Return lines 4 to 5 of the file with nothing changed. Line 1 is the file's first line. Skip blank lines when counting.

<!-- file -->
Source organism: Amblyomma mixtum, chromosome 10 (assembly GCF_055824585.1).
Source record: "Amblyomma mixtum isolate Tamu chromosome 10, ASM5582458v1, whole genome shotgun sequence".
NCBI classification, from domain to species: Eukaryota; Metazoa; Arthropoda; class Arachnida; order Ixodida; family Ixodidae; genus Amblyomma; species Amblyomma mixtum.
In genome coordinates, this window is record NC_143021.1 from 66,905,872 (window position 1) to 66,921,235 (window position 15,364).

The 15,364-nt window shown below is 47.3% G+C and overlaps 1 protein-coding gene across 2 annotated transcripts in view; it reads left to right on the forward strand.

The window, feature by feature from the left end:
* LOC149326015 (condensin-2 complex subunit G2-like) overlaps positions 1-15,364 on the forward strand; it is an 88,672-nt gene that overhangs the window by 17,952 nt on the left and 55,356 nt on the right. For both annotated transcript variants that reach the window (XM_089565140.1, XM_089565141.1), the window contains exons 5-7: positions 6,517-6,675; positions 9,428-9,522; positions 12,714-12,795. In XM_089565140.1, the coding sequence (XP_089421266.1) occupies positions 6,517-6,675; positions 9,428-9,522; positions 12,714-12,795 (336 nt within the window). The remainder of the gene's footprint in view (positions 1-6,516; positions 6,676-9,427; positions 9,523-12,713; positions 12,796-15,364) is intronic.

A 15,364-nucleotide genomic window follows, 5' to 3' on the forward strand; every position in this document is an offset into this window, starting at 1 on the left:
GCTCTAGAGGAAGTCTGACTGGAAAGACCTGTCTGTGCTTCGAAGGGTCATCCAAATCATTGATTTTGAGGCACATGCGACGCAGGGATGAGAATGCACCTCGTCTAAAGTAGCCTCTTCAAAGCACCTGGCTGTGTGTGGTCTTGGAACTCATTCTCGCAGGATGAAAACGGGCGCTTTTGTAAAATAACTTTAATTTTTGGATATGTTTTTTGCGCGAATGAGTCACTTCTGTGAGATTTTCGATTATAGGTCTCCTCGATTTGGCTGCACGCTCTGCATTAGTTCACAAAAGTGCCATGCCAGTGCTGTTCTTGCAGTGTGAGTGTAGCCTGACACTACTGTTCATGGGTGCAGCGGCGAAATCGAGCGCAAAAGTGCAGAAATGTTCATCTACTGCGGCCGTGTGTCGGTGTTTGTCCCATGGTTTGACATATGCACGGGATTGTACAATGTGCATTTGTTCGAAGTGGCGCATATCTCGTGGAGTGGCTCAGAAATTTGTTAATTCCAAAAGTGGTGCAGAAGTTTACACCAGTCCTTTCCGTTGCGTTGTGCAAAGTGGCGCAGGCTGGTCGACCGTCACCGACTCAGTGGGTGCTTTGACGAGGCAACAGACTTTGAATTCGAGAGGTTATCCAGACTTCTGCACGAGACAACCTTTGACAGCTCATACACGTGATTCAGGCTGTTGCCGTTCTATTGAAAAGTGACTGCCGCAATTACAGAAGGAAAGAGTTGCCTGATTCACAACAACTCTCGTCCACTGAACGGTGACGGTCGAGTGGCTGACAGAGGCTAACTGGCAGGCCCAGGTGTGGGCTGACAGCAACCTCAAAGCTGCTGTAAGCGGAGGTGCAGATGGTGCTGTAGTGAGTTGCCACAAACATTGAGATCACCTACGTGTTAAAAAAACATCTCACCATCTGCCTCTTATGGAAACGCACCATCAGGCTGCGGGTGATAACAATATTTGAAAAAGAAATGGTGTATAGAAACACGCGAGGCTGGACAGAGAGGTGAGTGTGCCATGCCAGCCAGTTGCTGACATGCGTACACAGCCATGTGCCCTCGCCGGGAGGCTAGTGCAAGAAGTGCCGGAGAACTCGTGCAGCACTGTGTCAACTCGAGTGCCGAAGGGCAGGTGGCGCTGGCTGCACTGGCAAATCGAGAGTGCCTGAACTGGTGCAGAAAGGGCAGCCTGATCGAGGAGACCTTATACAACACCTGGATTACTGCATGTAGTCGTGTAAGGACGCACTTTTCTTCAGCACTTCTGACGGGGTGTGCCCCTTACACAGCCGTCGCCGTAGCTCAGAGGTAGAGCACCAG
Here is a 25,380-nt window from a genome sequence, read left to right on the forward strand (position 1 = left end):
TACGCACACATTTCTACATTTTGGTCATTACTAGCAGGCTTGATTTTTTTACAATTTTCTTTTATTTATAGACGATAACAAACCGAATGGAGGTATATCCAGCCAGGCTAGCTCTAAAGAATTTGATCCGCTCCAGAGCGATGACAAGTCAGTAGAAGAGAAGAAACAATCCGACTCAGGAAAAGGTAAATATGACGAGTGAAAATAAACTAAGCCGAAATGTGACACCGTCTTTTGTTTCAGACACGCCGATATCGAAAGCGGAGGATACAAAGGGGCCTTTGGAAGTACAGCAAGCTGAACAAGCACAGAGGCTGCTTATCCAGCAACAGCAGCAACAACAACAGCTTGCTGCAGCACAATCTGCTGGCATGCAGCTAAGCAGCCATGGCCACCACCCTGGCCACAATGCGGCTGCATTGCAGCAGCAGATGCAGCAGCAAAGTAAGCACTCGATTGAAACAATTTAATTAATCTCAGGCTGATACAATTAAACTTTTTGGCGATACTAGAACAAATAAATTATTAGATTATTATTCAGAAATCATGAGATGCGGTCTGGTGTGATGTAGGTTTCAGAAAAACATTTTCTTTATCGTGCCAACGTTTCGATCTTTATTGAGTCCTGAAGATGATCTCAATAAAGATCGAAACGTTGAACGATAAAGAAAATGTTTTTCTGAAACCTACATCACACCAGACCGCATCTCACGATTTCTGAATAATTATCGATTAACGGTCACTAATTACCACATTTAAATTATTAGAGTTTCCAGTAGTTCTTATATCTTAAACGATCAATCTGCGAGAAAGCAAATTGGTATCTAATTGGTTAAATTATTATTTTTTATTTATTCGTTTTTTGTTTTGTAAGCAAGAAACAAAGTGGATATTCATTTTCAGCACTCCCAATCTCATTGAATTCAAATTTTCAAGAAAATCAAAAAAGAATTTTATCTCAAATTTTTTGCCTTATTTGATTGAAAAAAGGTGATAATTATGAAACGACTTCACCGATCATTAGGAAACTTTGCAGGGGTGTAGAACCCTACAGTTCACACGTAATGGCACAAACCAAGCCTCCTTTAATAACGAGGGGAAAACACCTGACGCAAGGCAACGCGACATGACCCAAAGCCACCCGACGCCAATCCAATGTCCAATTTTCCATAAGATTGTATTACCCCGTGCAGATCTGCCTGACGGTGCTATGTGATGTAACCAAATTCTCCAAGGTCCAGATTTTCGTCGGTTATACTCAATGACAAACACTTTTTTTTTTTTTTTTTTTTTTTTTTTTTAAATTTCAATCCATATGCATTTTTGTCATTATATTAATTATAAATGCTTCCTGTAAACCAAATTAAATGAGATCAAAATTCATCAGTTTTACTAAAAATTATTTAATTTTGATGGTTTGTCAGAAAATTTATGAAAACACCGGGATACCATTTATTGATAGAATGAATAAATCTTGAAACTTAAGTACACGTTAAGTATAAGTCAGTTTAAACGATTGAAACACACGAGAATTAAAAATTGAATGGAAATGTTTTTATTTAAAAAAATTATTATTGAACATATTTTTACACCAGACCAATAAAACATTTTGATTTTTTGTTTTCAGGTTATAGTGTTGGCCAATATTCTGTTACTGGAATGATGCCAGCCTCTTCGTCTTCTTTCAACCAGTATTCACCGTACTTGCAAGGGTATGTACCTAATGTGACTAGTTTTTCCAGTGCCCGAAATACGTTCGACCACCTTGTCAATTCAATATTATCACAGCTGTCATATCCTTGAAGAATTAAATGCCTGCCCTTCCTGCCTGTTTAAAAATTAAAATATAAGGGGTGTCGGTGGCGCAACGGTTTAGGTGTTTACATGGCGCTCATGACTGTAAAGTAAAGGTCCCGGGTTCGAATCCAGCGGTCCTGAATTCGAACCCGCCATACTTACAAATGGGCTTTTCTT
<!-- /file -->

In genome coordinates, this window is record NC_143021.1 from 66,905,872 (window position 1) to 66,921,235 (window position 15,364).

The 15,364-nt window shown below is 47.3% G+C and overlaps 1 protein-coding gene across 2 annotated transcripts in view; it reads left to right on the forward strand.